راهنمای نوشتن ای میل های درخواست
در کارهای حرفهای و در کل ارتباط با دیگران از طریق ایمیل، درخواست نمودن از خواننده جزء پرکاربردی ترین موارد استفاده از ایمیل است. در این نوشته به نحوهی تنظیم این ایمیلها میپردازیم
- زمان مطالعه 6 دقیقه
- سطح متوسط
دانلود اپلیکیشن «زوم»
این درس را میتوانید به بهترین شکل و با امکانات عالی در اپلیکیشن «زوم» بخوانید
متن انگلیسی درس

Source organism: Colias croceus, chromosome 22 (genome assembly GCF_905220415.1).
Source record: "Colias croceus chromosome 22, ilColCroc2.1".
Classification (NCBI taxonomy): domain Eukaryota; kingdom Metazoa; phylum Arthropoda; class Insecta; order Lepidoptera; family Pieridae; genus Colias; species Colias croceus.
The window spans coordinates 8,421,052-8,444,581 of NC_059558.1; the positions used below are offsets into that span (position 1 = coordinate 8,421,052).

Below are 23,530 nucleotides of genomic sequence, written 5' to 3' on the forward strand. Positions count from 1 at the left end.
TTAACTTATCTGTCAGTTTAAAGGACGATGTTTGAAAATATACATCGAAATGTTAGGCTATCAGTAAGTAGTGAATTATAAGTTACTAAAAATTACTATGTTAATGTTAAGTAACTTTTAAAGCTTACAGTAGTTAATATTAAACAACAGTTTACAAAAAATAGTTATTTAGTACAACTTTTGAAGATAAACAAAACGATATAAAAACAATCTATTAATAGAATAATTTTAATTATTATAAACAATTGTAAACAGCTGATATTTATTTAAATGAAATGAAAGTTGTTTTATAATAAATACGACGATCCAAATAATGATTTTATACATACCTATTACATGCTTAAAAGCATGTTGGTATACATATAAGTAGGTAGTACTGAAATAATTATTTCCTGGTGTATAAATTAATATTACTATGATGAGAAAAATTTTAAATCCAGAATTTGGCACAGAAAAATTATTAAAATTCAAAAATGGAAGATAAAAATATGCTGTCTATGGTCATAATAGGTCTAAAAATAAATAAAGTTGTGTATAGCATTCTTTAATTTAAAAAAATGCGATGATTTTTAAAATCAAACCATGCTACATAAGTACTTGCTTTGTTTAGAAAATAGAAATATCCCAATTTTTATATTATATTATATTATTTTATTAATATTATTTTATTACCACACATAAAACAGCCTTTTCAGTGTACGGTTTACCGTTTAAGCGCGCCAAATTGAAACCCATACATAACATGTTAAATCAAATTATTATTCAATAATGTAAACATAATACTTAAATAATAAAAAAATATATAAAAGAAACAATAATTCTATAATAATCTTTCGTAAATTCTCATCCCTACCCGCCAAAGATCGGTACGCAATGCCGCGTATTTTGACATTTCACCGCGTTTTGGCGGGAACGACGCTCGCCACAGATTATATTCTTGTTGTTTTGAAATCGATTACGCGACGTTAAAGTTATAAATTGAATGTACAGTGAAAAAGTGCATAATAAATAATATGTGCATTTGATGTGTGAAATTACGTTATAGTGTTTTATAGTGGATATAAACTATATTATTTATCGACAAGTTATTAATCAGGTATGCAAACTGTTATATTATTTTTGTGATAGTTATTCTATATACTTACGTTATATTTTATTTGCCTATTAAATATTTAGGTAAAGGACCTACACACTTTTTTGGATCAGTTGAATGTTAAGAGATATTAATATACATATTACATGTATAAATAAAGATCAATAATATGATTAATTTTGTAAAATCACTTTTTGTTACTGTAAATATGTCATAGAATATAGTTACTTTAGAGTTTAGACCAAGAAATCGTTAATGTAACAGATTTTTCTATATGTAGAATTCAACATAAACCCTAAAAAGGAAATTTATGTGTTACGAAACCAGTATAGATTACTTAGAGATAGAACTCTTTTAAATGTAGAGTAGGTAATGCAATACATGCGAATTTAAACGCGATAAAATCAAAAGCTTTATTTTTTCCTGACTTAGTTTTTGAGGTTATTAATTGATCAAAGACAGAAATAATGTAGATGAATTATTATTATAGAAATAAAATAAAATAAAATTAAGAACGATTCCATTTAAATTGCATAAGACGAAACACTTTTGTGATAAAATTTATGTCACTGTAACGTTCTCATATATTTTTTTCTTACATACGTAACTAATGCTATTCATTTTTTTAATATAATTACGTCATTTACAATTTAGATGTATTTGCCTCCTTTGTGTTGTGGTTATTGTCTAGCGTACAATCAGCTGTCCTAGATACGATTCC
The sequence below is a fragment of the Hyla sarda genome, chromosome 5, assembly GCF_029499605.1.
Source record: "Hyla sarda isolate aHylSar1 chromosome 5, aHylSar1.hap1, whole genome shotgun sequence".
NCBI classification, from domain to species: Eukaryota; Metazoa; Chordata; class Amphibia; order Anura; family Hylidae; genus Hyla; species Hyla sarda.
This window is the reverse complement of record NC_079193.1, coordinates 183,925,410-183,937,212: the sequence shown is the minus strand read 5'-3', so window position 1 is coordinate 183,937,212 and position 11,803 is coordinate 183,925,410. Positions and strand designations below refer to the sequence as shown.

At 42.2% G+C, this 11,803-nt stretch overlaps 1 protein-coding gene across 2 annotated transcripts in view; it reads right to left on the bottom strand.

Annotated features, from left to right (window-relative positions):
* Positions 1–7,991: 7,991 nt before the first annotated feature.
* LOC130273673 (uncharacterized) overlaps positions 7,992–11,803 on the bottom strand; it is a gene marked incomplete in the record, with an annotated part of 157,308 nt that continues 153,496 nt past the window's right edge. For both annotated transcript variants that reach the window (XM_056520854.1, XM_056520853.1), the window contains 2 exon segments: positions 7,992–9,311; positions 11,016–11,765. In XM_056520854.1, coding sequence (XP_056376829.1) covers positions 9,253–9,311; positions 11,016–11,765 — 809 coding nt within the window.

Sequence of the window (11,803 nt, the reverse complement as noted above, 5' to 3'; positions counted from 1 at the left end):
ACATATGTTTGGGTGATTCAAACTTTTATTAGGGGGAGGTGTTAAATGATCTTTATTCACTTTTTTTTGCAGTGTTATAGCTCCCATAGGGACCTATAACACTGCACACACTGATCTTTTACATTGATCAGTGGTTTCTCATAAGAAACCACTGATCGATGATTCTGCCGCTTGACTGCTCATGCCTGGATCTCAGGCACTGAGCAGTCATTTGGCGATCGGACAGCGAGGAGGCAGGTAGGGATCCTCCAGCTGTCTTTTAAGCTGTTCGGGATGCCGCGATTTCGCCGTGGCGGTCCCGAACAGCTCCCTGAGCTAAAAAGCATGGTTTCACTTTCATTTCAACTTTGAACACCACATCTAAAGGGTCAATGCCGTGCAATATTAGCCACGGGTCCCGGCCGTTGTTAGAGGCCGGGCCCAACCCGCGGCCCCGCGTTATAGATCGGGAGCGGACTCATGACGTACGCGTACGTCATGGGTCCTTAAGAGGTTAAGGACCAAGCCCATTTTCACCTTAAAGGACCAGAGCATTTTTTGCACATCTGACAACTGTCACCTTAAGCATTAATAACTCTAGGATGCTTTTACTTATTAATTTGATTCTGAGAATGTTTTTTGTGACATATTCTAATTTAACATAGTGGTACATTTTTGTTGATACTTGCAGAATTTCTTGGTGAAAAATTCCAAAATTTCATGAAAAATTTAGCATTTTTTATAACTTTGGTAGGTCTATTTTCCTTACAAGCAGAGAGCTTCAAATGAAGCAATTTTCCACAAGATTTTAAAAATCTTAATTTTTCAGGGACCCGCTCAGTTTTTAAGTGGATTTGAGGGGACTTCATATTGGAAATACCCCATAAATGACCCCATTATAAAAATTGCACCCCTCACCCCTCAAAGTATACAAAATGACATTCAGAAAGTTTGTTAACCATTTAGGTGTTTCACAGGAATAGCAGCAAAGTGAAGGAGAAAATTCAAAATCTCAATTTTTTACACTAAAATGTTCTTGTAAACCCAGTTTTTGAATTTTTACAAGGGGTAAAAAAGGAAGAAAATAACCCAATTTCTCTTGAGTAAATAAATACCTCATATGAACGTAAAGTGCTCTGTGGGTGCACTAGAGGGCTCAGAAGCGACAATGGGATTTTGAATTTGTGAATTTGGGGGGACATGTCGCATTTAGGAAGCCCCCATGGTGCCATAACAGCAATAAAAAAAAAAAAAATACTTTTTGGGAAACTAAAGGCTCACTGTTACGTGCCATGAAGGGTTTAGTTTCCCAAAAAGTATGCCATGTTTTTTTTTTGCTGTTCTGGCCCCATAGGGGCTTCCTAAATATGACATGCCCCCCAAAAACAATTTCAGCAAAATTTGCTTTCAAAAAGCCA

[SOUND] Hello, and welcome to our fourth module on request and apology emails. In our last module, you learned about introduction emails, and how the language you used for those types of emails was rather clear and direct. Over the next two lessons, you’ll learn how to say things more politely, and more sincerely in order to make requests and apologize in a professional way. In this lesson on making requests, we’ll focus on expressions using please and question forms using could and would. You’ll also learn about how to use the expression would you mind or would like. Let’s start with request emails. In business and overall professional interactions with people, making requests will be one of your top reasons for communicating through email. There are many situations where you would need to make a request. You could be asking for additional information on certain processes, employment opportunities, or even simply asking for directions to their office or factory. Maybe you’re asking them to send you certain files, or documents or perhaps you want to request a meeting with them. Whichever the case, since you are asking them to do something for you, the language you use needs to be respectful and polite. The easiest way to make your sentences sound polite is by adding the word please. In America, children learn to use this word from a very early age. And is the most commonly used word when making polite requests. Here are some examples. Please send me your resume. Please meet me today at 3PM. Please give me directions to your office. Another way that you can make polite requests is by using the question form with words such as could and would. Let’s look at the same examples, but this time in a question form. Could you send me your resume? Could you meet me today at 3 PM? Would you give me directions to your office? And if you want to be even more polite, you can add please to these questions. Look carefully at where I put the word please. Could you please send me your resume? Could you please meet me today at three? Could you please give me the directions to your office? Where did I put please? That’s right, it’s right before the verb. Now let’s look at two more polite expressions that you can use when making requests. These expressions also include the word would. The first one is would you mind. Here are some examples. Would you mind sending me your resume? Would you mind meeting me today at 3 PM? Would you mind giving me the directions to your office? When you use this expression, notice that it is used with a verb in the I-N-G form. In grammatical terms this is called a gerund. Another polite expression using would is, would like. Would like is the polite way of saying that you want something. So any sentence you use with want can easily become more polite by switching the word want with would like, let’s look at some examples. I want to meet you at 3 PM. » I would like to meet you at 3 PM. I want the directions to your office. I would like the directions to your office. Now, let’s try to make this sentence more polite. You have to send this by Friday. What would be the polite versions of this sentence? If you remember from our first module, I mentioned that you could make up to two requests in one email. How should you write the second request? Well, there are two ways to do this. The first is to just number your requests like this. One, please send your resume. Two, please include three references. Or you can write your requests within the paragraph without using numbers. Simply write the second request with the word also. Let’s look at the following examples. Please send me your resume. Could you also include three references? Could you meet me today at 3 PM? I would also like directions to your office. Notice the location of the word also. Again, it’s right before the verb. Now that you’ve made your request, how do think we should conclude? That’s right, we need to add our thanks or words of appreciation. If you want to keep things simple, you can just write thank you, or sincere thanks, or I appreciate it. However, if you want to be more polite in your thank you message, you can add the reason why you’re thankful to the reader. In this case, you just extend the expressions we just looked at like this. If you would like to know other ways to say thank you, check the resource page for more detailed expressions. Now, let’s recap. In this lesson we focused on what kind of polite language to use when making requests. We learned how to use expressions like please, could, would, would you mind, and would like. And we learned to use the word also when writing our second request. Before completing our email text, we learned that we need to add some words of appreciation that started with thank you, or I appreciate. All your email needs now is a closing and your signature. You should now be more confident writing professional emails and requests. I’ll see you in our next lesson on making apologies. [SOUND]
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